Jynxy had a surprise for me.. [ WARNING - Graphic images] - The Horse Forum
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post #1 of 87 Old 06-09-2011, 06:27 PM Thread Starter
Green Broke
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Jynxy had a surprise for me.. [ WARNING - Graphic images]

*sighs* I guess Jynx was desperate enough to avoid Dressage training she decided to self harm herself. I have absolutely no idea how this happened, I went and checked the pasture and there appears to be a cable down with some white fur on it but it's beyond me how it caused such an injury - even if she'd gotten hung up in it, it's a smooth thick cable wire that she should have slid right off of.

I immediately phoned the vet who said because of location, he can't stitch it which makes sense. However, he told me to cold hose it daily, apply furisone and re-bandage daily. Doesn't furisone promote proud flesh? It doesn't appear to have hit any muscle, though she's cut herself right down to it. She can walk ok but doesn't want to put weight on the leg so holds it cocked and is limping pretty bad.

I am debating whether to call the vet back and request an appointment just so he can check it and be sure, or if I should call another vet? Am I being silly? Is this just extremely bad to look at but not that big of a deal? You can see the muscle underneath moving when she walks.

Any advice would be great, thanks guys, I am so miserable right now it's not even funny.

As I found it, still fresh with blood so it happened within the last few hours

Side view

After cold hosing

Sorry for the crummy Blackberry pics


I'll take more pics tomorrow as soon as I find my camera which seems to be MIA. I had put it in my purse and couldn't find it at the barn and it's not at home so I think it may have fallen out in the barn.


I hope God tells her to smash her computer with a sledgehammer.

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post #2 of 87 Old 06-09-2011, 06:32 PM
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Ouch! That looks nasty. And quite a decent gash!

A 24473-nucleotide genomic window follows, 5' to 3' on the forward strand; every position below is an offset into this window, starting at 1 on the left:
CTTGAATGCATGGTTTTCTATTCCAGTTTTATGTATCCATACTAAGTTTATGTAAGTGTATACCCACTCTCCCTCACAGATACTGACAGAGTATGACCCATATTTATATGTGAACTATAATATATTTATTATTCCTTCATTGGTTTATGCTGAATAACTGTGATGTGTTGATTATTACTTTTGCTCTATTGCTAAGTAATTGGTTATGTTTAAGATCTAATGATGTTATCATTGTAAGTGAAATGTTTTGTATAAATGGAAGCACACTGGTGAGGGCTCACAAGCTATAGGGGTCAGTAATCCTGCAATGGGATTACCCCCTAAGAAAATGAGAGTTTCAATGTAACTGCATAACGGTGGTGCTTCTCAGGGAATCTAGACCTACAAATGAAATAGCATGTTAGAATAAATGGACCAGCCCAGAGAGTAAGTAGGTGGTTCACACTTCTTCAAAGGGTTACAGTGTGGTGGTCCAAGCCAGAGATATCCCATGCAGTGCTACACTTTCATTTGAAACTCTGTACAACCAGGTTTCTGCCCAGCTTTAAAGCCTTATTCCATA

My horse had one of these mystery injuries recently.Not as bad as that but same spot and no idea how she did it. It happened a month ago and is still scabbing and healing over, then the scab comes off and the process starts again.

I hope she is OK.
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post #3 of 87 Old 06-09-2011, 06:32 PM
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It does look pretty nasty. I think I would want a vet to look at it. Even if he/she just agrees to take a peek at the pictures. I understand that it can't be sutured but I just think it needs a professional set of eyes.

Phoenix had an accident - (graphic contents)

Any time I have dealt with a tissue injury, I have used the stuff that kiwigirl used on her mare. Manuka honey. That thread has a huge amount of information on leg injuries and which way to go with them. Jynx's injury doesn't look as severe but the same type...open with no way to suture.

Poor thing...she was doing so well!
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post #4 of 87 Old 06-09-2011, 06:32 PM
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Poor girl, she must really hate dressage! Is that bone showing? If it's that close to the bone, then yes, Furisone has been known to cause proud flesh. Good luck on a steady recovery!
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post #5 of 87 Old 06-09-2011, 06:38 PM Thread Starter
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No, no bone, I poked and prodded in it a bit. That's what I thought to at first, but I suck with ligaments and tendons and all that so I don't know what the one on the front of the back leg is called but it appears to be only muscle and undamaged muscle at that.

I hope God tells her to smash her computer with a sledgehammer.

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post #6 of 87 Old 06-09-2011, 07:20 PM
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Wow, MM... poor Jynxy...